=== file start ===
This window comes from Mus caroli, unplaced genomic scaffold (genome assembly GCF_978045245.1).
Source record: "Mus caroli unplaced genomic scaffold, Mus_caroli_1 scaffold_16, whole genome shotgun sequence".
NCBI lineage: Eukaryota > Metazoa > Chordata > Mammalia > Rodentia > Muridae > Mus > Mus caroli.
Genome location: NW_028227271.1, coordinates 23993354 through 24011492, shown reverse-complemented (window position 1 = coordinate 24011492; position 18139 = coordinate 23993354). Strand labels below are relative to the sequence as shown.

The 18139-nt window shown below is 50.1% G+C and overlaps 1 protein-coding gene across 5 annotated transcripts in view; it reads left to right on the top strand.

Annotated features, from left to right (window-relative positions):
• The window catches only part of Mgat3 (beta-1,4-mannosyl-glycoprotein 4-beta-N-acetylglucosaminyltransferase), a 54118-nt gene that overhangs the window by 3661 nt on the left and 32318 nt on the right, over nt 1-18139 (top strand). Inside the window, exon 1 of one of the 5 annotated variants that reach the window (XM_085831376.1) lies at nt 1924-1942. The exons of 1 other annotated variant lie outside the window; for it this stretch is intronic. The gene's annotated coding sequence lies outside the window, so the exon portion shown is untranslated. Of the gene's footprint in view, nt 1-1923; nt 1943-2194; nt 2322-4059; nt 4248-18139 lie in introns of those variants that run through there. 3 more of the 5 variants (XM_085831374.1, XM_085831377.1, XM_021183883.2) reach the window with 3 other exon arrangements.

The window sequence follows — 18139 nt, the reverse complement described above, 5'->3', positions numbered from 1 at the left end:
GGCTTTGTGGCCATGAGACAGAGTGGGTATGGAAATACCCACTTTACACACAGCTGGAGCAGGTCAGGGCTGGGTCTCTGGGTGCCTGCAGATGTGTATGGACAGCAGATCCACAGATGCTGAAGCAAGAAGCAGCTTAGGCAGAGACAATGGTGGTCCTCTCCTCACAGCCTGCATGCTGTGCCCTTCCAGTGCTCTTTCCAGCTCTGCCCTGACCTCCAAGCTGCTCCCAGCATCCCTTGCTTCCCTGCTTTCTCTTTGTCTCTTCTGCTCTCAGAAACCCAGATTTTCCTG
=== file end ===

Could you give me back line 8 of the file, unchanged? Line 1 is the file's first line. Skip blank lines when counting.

The window sequence follows — 18139 nt, the reverse complement described above, 5'->3', positions numbered from 1 at the left end: